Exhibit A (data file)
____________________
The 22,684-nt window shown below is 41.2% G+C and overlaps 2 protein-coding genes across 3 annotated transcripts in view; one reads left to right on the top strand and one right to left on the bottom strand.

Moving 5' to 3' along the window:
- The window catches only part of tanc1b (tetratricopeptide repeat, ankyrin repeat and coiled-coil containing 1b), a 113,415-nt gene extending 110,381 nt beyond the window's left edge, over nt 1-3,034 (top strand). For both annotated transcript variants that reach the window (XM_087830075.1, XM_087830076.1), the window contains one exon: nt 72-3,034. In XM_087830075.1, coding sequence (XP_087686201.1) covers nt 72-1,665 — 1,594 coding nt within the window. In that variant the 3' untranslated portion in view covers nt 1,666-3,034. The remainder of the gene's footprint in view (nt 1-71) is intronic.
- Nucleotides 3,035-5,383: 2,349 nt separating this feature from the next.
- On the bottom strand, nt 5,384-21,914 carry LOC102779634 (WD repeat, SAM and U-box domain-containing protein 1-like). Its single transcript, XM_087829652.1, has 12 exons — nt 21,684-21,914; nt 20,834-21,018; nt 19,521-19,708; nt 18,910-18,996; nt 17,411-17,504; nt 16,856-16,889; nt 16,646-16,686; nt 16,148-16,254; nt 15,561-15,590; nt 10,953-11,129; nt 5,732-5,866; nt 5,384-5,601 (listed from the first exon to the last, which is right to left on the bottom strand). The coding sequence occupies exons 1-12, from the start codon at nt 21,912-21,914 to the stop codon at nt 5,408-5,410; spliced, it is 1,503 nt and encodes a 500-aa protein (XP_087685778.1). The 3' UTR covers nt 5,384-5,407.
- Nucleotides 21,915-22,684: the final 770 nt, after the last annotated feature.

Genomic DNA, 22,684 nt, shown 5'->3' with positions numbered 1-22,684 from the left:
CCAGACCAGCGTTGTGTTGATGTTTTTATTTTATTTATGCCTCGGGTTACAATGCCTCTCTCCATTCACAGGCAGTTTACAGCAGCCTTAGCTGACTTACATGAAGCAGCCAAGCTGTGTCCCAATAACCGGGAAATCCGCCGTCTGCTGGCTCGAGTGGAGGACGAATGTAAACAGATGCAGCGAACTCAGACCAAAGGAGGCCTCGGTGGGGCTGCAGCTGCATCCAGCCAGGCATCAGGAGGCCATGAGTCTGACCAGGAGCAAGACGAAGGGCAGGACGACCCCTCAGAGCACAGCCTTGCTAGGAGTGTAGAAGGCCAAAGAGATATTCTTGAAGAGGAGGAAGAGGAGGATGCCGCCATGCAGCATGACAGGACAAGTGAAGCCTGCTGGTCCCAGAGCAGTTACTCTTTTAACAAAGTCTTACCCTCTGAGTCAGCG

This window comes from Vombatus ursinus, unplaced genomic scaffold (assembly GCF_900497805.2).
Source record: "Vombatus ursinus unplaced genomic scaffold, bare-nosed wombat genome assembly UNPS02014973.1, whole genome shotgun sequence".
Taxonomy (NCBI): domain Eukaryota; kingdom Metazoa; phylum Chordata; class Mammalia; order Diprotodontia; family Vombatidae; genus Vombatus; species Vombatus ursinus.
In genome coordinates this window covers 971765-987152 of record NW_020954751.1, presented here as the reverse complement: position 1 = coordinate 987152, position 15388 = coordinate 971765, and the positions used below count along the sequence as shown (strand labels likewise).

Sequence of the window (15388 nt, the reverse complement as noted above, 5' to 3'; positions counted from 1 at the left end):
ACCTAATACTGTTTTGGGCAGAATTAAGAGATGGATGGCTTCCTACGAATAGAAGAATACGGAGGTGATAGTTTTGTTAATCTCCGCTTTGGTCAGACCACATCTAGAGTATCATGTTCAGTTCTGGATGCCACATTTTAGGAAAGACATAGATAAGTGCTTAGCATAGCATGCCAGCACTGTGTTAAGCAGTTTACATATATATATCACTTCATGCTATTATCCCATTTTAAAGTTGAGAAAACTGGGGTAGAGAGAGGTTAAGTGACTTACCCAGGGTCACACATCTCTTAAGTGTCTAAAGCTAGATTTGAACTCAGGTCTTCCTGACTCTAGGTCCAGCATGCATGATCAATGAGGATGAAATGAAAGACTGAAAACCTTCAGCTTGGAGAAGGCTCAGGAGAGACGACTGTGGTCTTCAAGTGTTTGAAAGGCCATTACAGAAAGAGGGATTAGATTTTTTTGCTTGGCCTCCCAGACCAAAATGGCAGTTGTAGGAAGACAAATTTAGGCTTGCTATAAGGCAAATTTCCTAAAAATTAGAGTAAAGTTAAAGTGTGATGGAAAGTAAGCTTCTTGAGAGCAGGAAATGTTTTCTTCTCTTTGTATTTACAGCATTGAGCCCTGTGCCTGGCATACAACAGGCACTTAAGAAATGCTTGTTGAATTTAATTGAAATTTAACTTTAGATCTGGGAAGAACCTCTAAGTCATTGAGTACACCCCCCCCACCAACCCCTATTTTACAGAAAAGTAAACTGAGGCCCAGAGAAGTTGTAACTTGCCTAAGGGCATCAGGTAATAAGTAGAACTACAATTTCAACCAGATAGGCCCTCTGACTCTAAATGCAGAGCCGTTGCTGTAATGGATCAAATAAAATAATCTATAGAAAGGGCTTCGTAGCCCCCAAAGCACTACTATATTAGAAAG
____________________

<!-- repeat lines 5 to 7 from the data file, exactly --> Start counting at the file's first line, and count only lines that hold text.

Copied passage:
- On the bottom strand, nt 5,384-21,914 carry LOC102779634 (WD repeat, SAM and U-box domain-containing protein 1-like). Its single transcript, XM_087829652.1, has 12 exons — nt 21,684-21,914; nt 20,834-21,018; nt 19,521-19,708; nt 18,910-18,996; nt 17,411-17,504; nt 16,856-16,889; nt 16,646-16,686; nt 16,148-16,254; nt 15,561-15,590; nt 10,953-11,129; nt 5,732-5,866; nt 5,384-5,601 (listed from the first exon to the last, which is right to left on the bottom strand). The coding sequence occupies exons 1-12, from the start codon at nt 21,912-21,914 to the stop codon at nt 5,408-5,410; spliced, it is 1,503 nt and encodes a 500-aa protein (XP_087685778.1). The 3' UTR covers nt 5,384-5,407.
- Nucleotides 21,915-22,684: the final 770 nt, after the last annotated feature.

Genomic DNA, 22,684 nt, shown 5'->3' with positions numbered 1-22,684 from the left: